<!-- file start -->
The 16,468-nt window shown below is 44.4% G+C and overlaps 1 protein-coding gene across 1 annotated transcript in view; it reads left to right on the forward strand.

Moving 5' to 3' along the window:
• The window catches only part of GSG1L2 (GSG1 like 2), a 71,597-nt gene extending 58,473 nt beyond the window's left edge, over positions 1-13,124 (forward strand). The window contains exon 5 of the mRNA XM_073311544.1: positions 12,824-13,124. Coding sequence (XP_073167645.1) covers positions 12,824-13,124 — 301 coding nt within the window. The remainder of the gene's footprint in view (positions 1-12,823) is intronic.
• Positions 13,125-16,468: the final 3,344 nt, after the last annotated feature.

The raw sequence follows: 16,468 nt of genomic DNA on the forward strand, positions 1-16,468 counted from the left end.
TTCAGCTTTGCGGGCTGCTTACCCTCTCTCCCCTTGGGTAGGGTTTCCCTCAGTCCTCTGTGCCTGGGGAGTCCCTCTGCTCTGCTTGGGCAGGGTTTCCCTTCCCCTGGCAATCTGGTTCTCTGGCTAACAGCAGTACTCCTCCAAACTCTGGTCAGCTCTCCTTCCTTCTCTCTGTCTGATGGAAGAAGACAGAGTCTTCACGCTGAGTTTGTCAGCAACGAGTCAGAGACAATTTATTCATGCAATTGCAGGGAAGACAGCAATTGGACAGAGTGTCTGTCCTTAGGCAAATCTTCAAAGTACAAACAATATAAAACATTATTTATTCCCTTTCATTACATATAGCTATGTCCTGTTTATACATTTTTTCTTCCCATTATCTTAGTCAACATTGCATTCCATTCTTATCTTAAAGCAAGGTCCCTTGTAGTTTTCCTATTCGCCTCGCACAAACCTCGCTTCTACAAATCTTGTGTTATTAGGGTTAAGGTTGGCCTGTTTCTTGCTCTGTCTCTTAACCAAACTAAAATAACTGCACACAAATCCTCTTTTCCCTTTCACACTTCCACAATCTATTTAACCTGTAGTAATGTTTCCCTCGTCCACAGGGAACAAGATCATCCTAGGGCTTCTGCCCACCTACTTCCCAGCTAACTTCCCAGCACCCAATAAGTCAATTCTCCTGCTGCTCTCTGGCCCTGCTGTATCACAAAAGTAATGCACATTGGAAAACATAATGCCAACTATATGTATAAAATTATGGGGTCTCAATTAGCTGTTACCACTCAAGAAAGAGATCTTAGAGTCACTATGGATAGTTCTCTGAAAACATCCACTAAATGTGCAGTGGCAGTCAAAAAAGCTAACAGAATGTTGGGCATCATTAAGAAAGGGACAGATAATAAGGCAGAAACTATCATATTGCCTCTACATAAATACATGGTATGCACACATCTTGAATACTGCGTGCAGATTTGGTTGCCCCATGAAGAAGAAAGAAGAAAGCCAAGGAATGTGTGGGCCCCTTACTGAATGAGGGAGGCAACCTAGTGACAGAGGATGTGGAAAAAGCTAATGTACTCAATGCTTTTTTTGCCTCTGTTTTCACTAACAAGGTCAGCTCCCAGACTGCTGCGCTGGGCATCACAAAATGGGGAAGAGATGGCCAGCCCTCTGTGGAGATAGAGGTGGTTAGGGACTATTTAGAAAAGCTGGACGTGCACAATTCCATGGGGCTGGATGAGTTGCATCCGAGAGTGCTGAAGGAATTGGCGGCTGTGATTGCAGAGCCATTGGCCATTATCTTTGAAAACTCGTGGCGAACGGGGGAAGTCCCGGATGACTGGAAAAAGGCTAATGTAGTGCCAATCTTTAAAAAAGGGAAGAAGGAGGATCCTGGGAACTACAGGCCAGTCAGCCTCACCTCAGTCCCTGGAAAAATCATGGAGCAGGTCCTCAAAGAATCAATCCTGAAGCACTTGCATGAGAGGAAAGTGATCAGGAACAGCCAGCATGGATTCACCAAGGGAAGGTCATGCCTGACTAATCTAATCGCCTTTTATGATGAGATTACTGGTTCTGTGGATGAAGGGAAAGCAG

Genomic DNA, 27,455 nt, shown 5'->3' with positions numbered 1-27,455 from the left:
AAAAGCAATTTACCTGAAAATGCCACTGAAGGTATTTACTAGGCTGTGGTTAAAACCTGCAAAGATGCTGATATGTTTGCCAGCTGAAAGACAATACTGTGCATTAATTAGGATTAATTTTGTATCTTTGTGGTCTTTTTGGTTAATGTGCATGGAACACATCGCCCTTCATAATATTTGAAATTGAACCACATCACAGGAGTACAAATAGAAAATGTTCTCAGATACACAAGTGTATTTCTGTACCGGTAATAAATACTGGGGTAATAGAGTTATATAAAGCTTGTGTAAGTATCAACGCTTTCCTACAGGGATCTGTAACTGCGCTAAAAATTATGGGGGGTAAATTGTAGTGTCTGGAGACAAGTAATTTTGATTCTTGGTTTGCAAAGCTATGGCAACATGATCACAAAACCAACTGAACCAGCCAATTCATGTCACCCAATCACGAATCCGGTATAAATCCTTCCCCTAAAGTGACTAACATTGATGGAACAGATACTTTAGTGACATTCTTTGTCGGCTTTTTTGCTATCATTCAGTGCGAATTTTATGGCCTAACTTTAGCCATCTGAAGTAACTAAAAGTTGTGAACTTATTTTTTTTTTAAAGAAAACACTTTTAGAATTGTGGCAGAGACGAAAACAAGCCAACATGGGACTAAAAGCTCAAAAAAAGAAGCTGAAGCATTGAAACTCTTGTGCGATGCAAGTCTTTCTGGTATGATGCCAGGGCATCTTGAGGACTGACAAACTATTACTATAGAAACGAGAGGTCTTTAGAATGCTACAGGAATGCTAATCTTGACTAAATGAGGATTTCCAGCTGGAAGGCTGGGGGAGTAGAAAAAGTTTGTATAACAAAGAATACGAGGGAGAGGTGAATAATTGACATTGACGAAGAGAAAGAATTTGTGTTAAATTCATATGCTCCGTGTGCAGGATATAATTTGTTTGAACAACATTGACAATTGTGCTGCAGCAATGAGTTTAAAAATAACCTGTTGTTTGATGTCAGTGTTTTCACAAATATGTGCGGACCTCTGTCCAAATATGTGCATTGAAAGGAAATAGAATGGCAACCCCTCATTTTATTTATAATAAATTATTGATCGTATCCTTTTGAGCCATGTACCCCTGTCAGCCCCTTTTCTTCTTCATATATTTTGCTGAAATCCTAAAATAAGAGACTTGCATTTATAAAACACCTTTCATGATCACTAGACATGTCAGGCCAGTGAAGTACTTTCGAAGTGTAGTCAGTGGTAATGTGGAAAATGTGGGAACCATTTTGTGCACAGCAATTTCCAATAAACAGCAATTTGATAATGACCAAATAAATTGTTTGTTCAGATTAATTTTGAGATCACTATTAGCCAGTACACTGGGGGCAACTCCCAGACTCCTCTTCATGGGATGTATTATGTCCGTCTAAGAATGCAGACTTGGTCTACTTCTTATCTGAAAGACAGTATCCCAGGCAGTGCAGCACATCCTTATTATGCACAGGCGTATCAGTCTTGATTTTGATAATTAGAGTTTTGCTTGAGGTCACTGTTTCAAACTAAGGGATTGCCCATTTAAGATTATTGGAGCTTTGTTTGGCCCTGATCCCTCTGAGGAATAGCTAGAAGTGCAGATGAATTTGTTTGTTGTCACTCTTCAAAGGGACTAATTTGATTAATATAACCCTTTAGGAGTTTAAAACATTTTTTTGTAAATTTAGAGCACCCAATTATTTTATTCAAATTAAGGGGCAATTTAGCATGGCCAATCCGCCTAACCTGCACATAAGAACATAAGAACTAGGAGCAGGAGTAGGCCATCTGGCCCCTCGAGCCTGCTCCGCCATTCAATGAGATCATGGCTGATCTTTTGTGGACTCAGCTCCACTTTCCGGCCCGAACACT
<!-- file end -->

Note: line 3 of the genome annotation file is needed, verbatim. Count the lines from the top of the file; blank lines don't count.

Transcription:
• The window catches only part of GSG1L2 (GSG1 like 2), a 71,597-nt gene extending 58,473 nt beyond the window's left edge, over positions 1-13,124 (forward strand). The window contains exon 5 of the mRNA XM_073311544.1: positions 12,824-13,124. Coding sequence (XP_073167645.1) covers positions 12,824-13,124 — 301 coding nt within the window. The remainder of the gene's footprint in view (positions 1-12,823) is intronic.